Learning by building

Challenges & Innovations during the construction of the Crystal Houses façade


  • Faidra Oikonomopoulou TU Delft, Architecture and the Built Environment




Continuing from the experimental validation of the adhesively bonded system, this chapter presents the main challenges confronted and records the innovative solutions implemented during the consecutive construction steps of the adhesivelybonded cast glass façade. These include the manufacturing and quality control of the bricks, the set-up of the construction site, the levelling of the reference supporting beam, the bonding method used and the fabrication and installation of customized elements such as the architraves, window and door frames and the intermixing zone of glass with terracotta bricks. The experimental work on prototype elements, described in Chapter 5, resulted into the use of a colourless, UV-curing adhesive of the Delo Photobond family for bonding the solid glass blocks together. The tests indicated as well that the desired monolithic structural performance of the glass masonry system and a homogeneous visual result can only be achieved when the selected adhesive is applied in a 0.2-0.3 mm thick layer. In accordance, the bricks have to meet a strict dimensional tolerance of ± 0.25 mm. On the facade as a whole, this means that the overall size deviations will be limited to a few mm. The nearly zero thickness of the adhesive together with the request for unimpeded transparency introduced numerous engineering puzzles, addressed in this chapter. The fundamental difference between conventional brickwork and the developed glass masonry system is that a standard mortar layer compensates for the size deviations of the bricks, while the selected adhesive cannot. This manifests the level of complexity introduced by the manual bonding and the significance of constantly controlling the entire construction with high precision methods. Based on the conclusions of the research and the technical experience gained by the realization of the project, recommendations are made on the further improvement of the presented glass masonry system for future applications.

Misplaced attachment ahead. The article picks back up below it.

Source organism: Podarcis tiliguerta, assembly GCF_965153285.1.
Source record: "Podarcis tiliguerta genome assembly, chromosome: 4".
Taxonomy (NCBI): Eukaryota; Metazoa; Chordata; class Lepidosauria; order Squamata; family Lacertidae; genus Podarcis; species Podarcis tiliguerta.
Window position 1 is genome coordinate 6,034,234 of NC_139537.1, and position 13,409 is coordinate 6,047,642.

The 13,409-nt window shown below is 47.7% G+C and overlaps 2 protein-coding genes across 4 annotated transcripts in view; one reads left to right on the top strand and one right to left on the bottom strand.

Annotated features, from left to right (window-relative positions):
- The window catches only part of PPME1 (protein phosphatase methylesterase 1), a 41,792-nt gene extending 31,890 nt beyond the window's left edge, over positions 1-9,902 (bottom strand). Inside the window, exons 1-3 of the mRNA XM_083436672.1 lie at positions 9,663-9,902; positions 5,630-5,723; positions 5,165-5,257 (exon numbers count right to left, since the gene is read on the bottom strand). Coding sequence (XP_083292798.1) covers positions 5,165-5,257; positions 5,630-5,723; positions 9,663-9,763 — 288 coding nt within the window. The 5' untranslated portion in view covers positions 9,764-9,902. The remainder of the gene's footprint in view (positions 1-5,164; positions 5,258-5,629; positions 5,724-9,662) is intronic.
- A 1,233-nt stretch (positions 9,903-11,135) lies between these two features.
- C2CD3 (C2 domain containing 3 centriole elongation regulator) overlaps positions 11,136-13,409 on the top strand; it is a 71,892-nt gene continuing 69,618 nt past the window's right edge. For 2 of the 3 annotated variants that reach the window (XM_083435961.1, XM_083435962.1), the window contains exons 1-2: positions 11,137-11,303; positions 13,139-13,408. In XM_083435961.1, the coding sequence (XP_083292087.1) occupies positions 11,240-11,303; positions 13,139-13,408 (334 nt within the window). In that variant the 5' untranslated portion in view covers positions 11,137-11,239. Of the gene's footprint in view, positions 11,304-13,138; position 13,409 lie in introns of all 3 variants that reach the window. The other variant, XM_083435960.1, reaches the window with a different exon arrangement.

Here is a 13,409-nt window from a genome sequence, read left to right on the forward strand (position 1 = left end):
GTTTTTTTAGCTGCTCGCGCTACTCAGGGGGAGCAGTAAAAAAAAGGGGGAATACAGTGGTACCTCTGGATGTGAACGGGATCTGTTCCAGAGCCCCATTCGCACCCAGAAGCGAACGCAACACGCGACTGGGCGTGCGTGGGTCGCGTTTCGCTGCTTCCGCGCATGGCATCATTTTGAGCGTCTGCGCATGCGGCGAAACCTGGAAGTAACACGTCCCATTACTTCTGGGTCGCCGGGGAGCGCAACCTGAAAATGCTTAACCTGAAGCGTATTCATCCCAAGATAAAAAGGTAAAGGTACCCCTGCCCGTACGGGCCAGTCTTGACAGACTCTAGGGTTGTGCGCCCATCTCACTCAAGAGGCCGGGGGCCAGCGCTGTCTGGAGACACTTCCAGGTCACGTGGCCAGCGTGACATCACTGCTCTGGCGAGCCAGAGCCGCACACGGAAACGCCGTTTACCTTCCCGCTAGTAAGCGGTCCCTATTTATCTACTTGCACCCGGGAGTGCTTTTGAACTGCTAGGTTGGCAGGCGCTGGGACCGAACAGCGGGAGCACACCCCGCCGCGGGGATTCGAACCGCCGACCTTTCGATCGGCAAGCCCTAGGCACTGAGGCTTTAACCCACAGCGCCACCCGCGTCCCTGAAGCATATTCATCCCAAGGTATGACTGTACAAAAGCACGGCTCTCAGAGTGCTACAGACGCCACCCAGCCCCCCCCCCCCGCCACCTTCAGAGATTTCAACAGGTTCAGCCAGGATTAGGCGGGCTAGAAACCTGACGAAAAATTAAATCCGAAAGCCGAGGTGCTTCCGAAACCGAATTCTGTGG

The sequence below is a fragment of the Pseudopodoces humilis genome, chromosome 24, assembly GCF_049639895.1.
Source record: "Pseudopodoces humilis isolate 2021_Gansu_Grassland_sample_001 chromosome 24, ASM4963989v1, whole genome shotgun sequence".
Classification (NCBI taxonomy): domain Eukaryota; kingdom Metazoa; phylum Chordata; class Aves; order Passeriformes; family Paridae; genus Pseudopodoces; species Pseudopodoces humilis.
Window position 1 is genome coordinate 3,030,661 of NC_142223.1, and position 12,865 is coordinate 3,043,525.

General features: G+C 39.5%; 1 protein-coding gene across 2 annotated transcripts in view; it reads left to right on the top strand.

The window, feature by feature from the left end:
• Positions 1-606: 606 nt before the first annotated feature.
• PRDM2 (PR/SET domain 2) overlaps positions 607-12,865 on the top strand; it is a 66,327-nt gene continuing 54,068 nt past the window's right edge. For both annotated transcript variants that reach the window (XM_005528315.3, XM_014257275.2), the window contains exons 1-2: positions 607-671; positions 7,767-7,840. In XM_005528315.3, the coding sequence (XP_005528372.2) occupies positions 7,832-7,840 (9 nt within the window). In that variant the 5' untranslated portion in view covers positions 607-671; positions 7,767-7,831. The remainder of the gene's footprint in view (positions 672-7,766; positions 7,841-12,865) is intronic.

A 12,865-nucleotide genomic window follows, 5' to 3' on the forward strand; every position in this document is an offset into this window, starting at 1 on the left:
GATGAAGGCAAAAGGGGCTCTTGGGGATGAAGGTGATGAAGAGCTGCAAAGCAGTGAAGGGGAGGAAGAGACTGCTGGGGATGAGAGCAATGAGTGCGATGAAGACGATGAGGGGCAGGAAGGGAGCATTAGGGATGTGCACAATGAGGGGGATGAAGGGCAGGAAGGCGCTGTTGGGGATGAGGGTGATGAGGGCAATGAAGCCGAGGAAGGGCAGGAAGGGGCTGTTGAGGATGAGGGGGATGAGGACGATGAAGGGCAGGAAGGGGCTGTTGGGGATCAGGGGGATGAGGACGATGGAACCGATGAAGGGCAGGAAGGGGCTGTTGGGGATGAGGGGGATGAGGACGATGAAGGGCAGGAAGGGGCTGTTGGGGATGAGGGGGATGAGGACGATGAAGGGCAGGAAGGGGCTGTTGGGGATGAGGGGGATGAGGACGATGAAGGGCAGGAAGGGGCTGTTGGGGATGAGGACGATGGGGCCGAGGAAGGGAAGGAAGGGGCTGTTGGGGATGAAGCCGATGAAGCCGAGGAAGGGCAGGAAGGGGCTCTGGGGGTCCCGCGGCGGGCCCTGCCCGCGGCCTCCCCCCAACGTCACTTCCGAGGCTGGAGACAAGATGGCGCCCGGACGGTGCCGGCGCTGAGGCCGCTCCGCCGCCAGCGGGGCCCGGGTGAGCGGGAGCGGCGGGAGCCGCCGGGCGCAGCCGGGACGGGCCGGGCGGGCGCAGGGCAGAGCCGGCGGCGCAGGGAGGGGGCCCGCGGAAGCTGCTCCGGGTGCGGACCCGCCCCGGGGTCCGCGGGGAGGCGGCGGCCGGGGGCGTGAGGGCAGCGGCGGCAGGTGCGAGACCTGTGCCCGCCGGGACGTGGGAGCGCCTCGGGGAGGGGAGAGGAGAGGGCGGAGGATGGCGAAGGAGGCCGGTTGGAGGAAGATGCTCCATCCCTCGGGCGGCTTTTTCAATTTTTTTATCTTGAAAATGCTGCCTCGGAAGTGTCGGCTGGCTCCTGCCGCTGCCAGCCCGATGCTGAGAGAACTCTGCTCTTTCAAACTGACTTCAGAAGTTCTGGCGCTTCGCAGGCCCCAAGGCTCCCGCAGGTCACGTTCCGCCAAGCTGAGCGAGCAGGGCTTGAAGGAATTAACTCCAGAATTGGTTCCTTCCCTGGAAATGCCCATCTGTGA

Author Biography

Faidra Oikonomopoulou, TU Delft, Architecture and the Built Environment

Faidra (Phaedra) Oikonomopoulou was born on 1984 in Athens, Greece. In 2009 she graduated with a diploma (MSc) of Architect Engineer from the Faculty of Architecture at the National Technical University of Athens [NTUA], ranking among the top students in her class. For the coming one year she worked both as an architect engineer in Athens and as a travel article contributor. In 2010 she followed a second master degree in Building Technology at the Delft University of Technology. It was her MSc thesis initiative that introduced her to glass as a structural material: "The design of a fully glass pavilion for the Temple of Apollo Epikourios in Peloponnese". She proudly presented the findings of her thesis in Challenging Glass 3 Conference. Following her graduation in 2012, Faidra embarked on an adventure in Namelok, a Maasai village in Kenya, to work on the use of mud bricks for construction and pursue her other big passions: travelling and wildlife spotting. Many elephants and lions later she returned to Delft as a researcher for a project on innovative glass joints, followed by a six-month internship in an engineering office specializing in structural glass applications in Athens.